While global HIV funding has stayed flat in recent years, poorer countries have quietly been putting more of their own money into financing the HIV response. "Something very interesting has been happening" in Africa, Bernhard Schwartländer, director of strategy at UNAIDS told a plenary session at the 19th International AIDS Conference in Washington DC.
Treatment numbers are rising despite stagnant funding. "A lot of very clever and dedicated people are working very hard in making sure that services are delivered more efficiently, and… more people receive HIV services with the same amount of money."
Domestic spending on HIV/AIDS in several African countries, including Kenya, Namibia, Sierra Leone and Uganda, rose by more than 100 percent between 2006 and 2011. For the first time ever, domestic resources exceed international AIDS spending as national governments take on the challenge of redistributing resources, UNAIDS noted.
But the reality is that national AIDS programmes have expanded beyond the capacity of governments to fully support them. If Malawi, for instance, took on the financing of its antiretroviral (ARV) programme - currently funded entirely by the Global Fund to fight AIDS, Tuberculosis (TB) and Malaria - this would consume two-thirds of its overall health budget, said Sharonann Lynch, policy advisor at international health charity Médecins Sans Frontières (MSF).
Poorer governments are still largely dependent on global resources. "The lives of 80 percent of the people who receive AIDS treatment in Africa depend every day, every morning, on whether or not the donor writes another cheque. That is unacceptable - such dependency simply must end," said Schwartländer.
New sources of income
As an alternative to donor support, innovative financing mechanisms to bridge the funding gap are gaining increasing support from governments. Zimbabwe’s AIDS levy - a 3 percent income tax - generated more than US$26 million in 2011, UNAIDS reported recently. However, Albert Manenji, finance director of Zimbabwe's National AIDS Council, told IRIN/PlusNews that only 30 percent of Zimbabweans were in the formal sector and contributed to the levy, so they are looking at broadening the revenue base to include small businesses and the informal sector.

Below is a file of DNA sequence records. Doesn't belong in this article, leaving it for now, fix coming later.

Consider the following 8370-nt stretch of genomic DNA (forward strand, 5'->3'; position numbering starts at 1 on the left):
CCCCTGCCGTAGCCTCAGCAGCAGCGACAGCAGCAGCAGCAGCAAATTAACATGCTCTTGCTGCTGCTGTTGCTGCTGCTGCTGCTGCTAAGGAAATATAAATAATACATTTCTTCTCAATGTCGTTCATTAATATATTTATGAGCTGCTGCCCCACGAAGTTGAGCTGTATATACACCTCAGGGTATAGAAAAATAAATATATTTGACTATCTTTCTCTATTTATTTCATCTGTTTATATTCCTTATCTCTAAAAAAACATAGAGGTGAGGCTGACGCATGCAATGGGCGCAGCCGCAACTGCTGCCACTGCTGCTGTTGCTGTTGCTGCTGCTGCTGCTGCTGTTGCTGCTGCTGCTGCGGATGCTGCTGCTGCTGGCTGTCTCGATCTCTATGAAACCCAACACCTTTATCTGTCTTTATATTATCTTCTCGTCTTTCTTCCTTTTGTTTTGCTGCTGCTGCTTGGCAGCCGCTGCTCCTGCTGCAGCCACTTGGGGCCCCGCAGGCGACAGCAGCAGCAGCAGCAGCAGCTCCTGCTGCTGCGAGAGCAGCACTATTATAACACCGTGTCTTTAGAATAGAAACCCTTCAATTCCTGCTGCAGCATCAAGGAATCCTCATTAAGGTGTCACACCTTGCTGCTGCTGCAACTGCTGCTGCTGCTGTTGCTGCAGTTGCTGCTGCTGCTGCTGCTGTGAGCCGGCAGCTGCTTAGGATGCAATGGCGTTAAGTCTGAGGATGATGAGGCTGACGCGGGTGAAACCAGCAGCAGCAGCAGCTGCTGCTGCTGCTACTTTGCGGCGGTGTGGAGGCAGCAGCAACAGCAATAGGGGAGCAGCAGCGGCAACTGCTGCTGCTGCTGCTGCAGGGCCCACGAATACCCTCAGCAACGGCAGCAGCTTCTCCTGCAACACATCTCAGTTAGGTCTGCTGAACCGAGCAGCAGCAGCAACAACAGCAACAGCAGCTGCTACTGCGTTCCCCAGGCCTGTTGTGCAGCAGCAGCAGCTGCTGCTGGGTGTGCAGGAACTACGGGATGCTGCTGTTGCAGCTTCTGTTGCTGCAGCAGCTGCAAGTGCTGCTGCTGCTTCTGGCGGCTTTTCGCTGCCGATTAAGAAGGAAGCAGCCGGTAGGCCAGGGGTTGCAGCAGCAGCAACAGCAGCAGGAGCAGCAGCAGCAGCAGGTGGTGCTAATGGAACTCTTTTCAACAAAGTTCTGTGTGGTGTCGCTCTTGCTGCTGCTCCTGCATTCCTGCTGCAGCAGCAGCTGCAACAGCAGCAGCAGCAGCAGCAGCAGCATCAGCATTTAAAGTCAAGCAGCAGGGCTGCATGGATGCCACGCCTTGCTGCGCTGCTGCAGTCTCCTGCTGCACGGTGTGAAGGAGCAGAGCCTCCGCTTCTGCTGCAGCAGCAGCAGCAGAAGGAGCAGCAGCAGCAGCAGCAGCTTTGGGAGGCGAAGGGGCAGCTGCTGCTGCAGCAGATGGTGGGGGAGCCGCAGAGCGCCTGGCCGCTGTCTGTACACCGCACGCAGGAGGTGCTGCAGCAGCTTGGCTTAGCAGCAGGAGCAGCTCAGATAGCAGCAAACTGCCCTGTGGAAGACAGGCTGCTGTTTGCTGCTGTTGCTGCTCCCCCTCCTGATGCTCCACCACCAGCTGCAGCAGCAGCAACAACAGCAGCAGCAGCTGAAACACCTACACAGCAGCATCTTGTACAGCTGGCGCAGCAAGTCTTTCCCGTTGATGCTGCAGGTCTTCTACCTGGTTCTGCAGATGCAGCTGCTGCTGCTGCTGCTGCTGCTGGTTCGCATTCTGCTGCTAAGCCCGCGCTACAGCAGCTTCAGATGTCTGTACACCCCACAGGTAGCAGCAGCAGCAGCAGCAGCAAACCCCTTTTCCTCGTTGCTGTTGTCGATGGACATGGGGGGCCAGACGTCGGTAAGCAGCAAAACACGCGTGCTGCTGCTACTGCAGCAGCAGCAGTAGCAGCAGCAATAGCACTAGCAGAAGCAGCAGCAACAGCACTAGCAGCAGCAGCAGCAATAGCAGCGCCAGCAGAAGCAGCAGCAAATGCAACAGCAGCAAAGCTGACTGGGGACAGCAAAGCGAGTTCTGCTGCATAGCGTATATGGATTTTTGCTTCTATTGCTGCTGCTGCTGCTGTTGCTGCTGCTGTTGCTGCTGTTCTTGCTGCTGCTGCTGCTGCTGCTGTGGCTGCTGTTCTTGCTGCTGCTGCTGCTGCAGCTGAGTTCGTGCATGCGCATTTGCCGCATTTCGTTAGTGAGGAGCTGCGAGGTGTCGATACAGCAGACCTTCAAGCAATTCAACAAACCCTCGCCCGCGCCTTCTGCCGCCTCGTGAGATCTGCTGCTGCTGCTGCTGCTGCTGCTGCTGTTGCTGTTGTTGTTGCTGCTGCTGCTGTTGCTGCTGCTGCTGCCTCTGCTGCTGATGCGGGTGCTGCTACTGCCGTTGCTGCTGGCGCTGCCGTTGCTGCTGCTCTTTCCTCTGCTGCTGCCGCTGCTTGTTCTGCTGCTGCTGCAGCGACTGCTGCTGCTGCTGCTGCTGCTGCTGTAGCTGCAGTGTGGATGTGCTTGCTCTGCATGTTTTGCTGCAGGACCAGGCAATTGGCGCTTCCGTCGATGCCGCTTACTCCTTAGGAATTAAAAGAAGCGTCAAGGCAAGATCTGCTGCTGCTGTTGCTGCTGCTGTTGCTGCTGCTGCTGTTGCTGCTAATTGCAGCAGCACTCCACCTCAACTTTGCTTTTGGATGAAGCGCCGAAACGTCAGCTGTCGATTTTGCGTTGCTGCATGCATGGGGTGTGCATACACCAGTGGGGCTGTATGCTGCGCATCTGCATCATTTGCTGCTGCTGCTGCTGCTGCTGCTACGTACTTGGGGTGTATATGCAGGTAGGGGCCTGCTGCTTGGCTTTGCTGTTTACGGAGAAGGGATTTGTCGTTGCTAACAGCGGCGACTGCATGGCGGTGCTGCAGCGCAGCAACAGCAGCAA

Rwanda and Uganda have begun to impose a levy on the use of mobile phones to fund health programmes, and Botswana, Gabon and Malawi, among others, are investigating such a levy specifically for AIDS financing.
|The lives of 80 percent of the people who receive AIDS treatment in Africa depend every day, every morning, on whether or not the donor writes another cheque. That is unacceptable - such dependency must end|
Imposing a "sin tax" on alcohol and tobacco to pay for universal access to ARVs could be one of the most ambitious taxes to be implemented.
Modelling by Liverpool University researchers based on the 20 countries with the highest HIV burden suggests that 10 of these countries, including South Africa, Botswana and Malawi, could fully fund universal access over the coming years if governments put a small "global health charge" on alcohol and cigarettes.
Andrew Hill, a research fellow at Liverpool University, said the proposed tax would also generate "substantial additional funds to treat malaria, tuberculosis and other diseases". Raising taxes could also deter the use of cigarettes and alcohol, lowering the burden of non-communicable diseases linked to smoking and drinking.
The idea of a "sin tax" has long been popular in developed countries, and now the "fat tax", a levy on sugary drinks and other foodstuffs associated with obesity, is also growing in momentum. But Hill admitted that enforcing these taxes in poorer countries would be difficult.
Schwartländer also suggested that the recent fines imposed on large pharmaceutical firms could be set aside for health assistance, "rather than disappear in the general coffers of those countries".
In July 2012, British drugmaker GlaxoSmithKline pleaded guilty to criminal charges and agreed to pay $3 billion in fines for promoting its best-selling antidepressants for unapproved uses, and failing to report safety data about a top diabetes drug.
Schwartländer pointed out that "three billion dollars could easily pay for a year of drugs for all those on treatment today".